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    4 RHINO TIMES | Thursday, September 21, 2017 | www.rhinotimes.com County Animal Shelter Lets Personal Vendetta Overrule Good Sense, Rejects Baptists’ Donation by Scott D. Yost You might think that, if one of the largest and oldest churches in High Point had collected a great deal of pet food, animal toys, electric fans and other needed items for the Guilford County Animal Shelter, the shelter would take those items. But when First Baptist Church of High Point told the Animal Shelter the good news, the shelter rudely told the church that it did not want the items and it would not participate in a connected church-sponsored bless the animals celebration and adoption event meant to help shelter animals find homes. Church member Art Cole, who was handling the effort for First Baptist Church, said the church had collected donations and was planning to do more to help the shelter in a big way. And he said he was absolutely stunned at the reception he got when he called the Animal Shelter on Friday, Sept. 8 to let them know the church had gone to major retail outlets and gotten donations of pet food, toys and other items to give to the shelter as part of a Sunday, Oct. 1 Blessing of the Animals celebration to honor St. Francis of Assisi, the patron saint of animals. In addition to rejecting the donations, the shelter told the church that it would not send any shelter animals to the event for adoption by church members. Cole said that, in preparation for the Oct. 1 Blessing of the Animals event, he had gone to PetSmart, Home Depot, Lowe’s and Wal-Mart, in Greensboro and High Point, and collected a large number of items for the shelter. He said he and others at the church thought the shelter would be thrilled by the news of the donations and the event that was to help get the animals adopted. “We had 60 to 65 large bags of dog food, chew toys and other toys, a Wal- Mart gift certificate and about a dozen 12-by-20 box fans for the breezeways, since it can get up to 110 to 115 degrees in the shelter,” Cole said. He said the church also had members interested in adopting animals and making other donations at the Oct. 1 Blessing of the Animals celebration, and event organizers wanted to bring nine or 10 shelter animals to it. Cole said he spoke with Volunteer Outreach Coordinator Nancy Fauser, who handles events coordination for the shelter. He said that, when he told Fauser of the church’s donations and of the event, she was insolent. “She said, ‘We don’t know you – we don’t know anything about you and we don’t want it,’” Cole said. He also said she stated that the shelter would not provide animals for the event. Cole said Fauser told him, “We don’t do that; Sunday is a family day.” He said he told her that this was “a family event” and that he pointed out that the Animal Shelter had two other recent events scheduled on Sundays. “I said, ‘So, you don’t want the donations?’” Cole said. Cole said he was told in no uncertain terms that the shelter did not. He said that, after the conversation, he consulted with a minister and pastor at the church. “They said, ‘Art, you have to inform them that we were founded in 1850 and that we are the oldest church in High Point,’” he said. Cole said a church pastor then phoned the shelter and was also treated very rudely. Cole said the minister told him that the response was, “I don’t know you – you could be anyone.” He said the shelter worker asked the pastor if she was ordained and she said, “Yes, I am.” “Well, anyone could get ordained online for $5,” the shelter representative said, according to Cole. When asked about her conversation with Cole and the shelter’s rejection of the donations, Fauser, said, “I am going to refer you to Clarence Grier.” Cole, a dog owner who has adopted dogs from the shelter before, is retired from sales and marketing for Rice Toyota and now works as a marketing consultant in the automobile industry. He said he and others at the church were absolutely flabbergasted by the response they got. “I was broadsided by this,” he said. He said his only experience with the shelter in the past is that he has adopted dogs from there and said he didn’t have any axe to grind with the shelter. Cole said that, after the shelter informed the church official that the shelter wanted nothing to do with the event, he, Cole, called the Society for the Prevention of Cruelty to Animals of the Triad (SPCA). He said the people at that organization were very nice and were thrilled with the donations and the chance to find homes for animals in their care. Cole said an SPCA representative he spoke with told him that the organization had another event scheduled the day before the church’s celebration, so the SPCA staff would be tired, but they would still be delighted to participate. Cole said he notified the corporate donors that the donations were going to the SPCA rather than to the Animal Shelter as they had originally been told, to make sure that they didn’t mind. Grier is the deputy county manager and the county administrator who oversees the shelter and who runs it when, as now, the position of Animal Services director is unoccupied. The last director, Drew Brinkley, resigned in August after the shelter was fined for violations in animal care. (Grier told the Rhino Times this week that Brinkley’s resignation was in no way related to the fines or to the violations.) Cole said he had tried to call Grier to express his disbelief and ask how church members and church staff could be treated so rudely when trying to help the shelter. “I left a message for Grier, told him it was urgent and told him who I was,” Cole said. He said Grier returned his phone call while he was at an honors dinner and couldn’t answer the call, but Cole says he called Grier as soon as the dinner ended and asked Grier to call him back and said he included in the message that he was free the rest of the night and the following day. “I’ve not heard from him,” Cole said on Friday, Sept. 15. When the Rhino Times spoke with Grier, he said he was going to call Cole back and discuss the matter. When asked about why the (continued on page 25)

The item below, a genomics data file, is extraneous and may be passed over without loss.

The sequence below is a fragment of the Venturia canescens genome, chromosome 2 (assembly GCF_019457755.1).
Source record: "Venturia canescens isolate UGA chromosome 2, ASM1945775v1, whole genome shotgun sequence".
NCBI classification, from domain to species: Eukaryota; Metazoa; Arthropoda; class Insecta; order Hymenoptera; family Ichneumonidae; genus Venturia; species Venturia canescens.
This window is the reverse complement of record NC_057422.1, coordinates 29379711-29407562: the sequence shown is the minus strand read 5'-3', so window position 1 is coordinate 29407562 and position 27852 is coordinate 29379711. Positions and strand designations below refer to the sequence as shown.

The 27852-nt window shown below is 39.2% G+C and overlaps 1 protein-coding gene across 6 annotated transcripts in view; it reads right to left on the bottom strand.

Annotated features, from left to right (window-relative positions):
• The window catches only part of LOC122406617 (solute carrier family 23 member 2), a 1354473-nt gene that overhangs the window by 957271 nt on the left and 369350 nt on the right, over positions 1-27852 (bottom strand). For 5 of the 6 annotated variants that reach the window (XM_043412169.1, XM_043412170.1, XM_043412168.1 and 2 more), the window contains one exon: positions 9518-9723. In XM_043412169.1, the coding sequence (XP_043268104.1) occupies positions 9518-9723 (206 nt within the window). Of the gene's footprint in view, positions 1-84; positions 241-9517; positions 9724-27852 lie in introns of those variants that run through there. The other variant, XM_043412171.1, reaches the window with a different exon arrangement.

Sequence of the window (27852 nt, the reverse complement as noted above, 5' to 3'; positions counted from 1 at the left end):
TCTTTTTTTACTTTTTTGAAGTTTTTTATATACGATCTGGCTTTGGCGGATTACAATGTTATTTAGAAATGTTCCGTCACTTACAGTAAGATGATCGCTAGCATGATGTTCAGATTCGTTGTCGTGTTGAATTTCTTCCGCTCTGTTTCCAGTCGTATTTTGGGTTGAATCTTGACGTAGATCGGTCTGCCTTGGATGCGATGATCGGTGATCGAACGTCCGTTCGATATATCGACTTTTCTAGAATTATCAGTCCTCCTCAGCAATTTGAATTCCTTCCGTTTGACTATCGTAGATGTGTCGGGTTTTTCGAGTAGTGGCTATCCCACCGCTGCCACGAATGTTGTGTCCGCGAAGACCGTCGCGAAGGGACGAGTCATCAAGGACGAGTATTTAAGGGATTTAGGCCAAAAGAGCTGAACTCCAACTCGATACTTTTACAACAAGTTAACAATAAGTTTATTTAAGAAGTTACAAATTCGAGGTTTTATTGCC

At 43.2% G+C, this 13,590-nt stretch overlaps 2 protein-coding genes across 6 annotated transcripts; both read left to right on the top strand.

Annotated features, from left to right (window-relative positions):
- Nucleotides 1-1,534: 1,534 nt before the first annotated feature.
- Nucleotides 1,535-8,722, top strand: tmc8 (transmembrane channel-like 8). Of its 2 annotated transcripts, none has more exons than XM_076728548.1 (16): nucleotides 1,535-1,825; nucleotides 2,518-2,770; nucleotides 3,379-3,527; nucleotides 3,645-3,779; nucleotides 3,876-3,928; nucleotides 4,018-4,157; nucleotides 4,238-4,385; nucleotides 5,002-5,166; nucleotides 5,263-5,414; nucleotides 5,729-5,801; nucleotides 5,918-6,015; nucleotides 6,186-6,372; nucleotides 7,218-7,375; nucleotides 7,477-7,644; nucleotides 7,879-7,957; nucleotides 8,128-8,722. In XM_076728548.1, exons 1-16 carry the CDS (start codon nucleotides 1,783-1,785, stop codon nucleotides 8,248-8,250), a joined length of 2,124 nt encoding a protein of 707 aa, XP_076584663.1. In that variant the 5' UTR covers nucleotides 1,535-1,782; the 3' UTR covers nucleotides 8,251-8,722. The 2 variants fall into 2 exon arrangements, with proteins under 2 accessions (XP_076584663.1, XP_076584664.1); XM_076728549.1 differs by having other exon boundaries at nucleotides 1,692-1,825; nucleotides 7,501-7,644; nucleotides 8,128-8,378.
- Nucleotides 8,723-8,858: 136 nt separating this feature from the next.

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    www.rhinotimes.com | Thursday, September 21, 2017 | RHINO TIMES 5 Coffee With Nancy Hoffmann Q: I recently caught up with Council member Nancy Hoffmann over coffee at Scuppernong Books. The following is an edited text of our chat. -Terry Wessling (Small Business Owner, Greensboro) Everyone worries about taxes yet in the six years you have been on City Council there has been no increase in the effective tax rate. How did you manage that? It’s true. It is a balance between City Council priorities and A: meeting needs throughout the City. The 2017-2018 budget was particularly challenging as I wanted to make sure that we could begin to fund the 2016 bond projects that the citizens approved last year. Q: I understand you were an early supporter of PB (Participatory Budgeting) and led the Council to adopt. Yes, I was, along with Councilwoman Abuzuaiter and Mayor A: Pro Tem Johnson. It’s a terrific model for involving citizens in the decision process for projects they want in their neighborhoods. Q: You are known as the "green" Council member. What is that about? Expanding recycling is a top priority. In 2013, Council A: broadened the list of recyclables to include plastics #1-7 (only #1-2 before), milk and juice cartons, even pizza boxes. City nets $400,000 annually. Next: how to recycle bulk items like mattresses and investigate composting. Q: And what about the Cascade Saloon? You were a leading advocate for the City to save it. Yes, I led our effort along with Preservation Greensboro to A: save this important, historic building. The Christman Co. is restoring it to use as their regional headquarters. Q: As far as I know, you are the only Council member with public office hours and you have them all over the City. Do people actually come? How do they find out? (Laughs) Yes, they do – usually 15 to 20; sometimes as many A: as 50. Information posted on Facebook. Actually over six years I have held 37 such meetings and attracted nearly 900 people. Being accessible to discuss concerns or just chat. It’s informative and fun. Many good suggestions have emerged. Q: Are you the "mother" of the food truck initiative? Hadn’t heard that term used for me. (Chuckles) However, A: yes, I did lead the Council charge for allowing food trucks Downtown, like in so many other cities. They’re a hit! Q: What turns you on? Good ideas, wherever they come from! A: Nancy Hoffmann City Council • D4 Paid for by the Committee to Re-Elect Nancy Hoffmann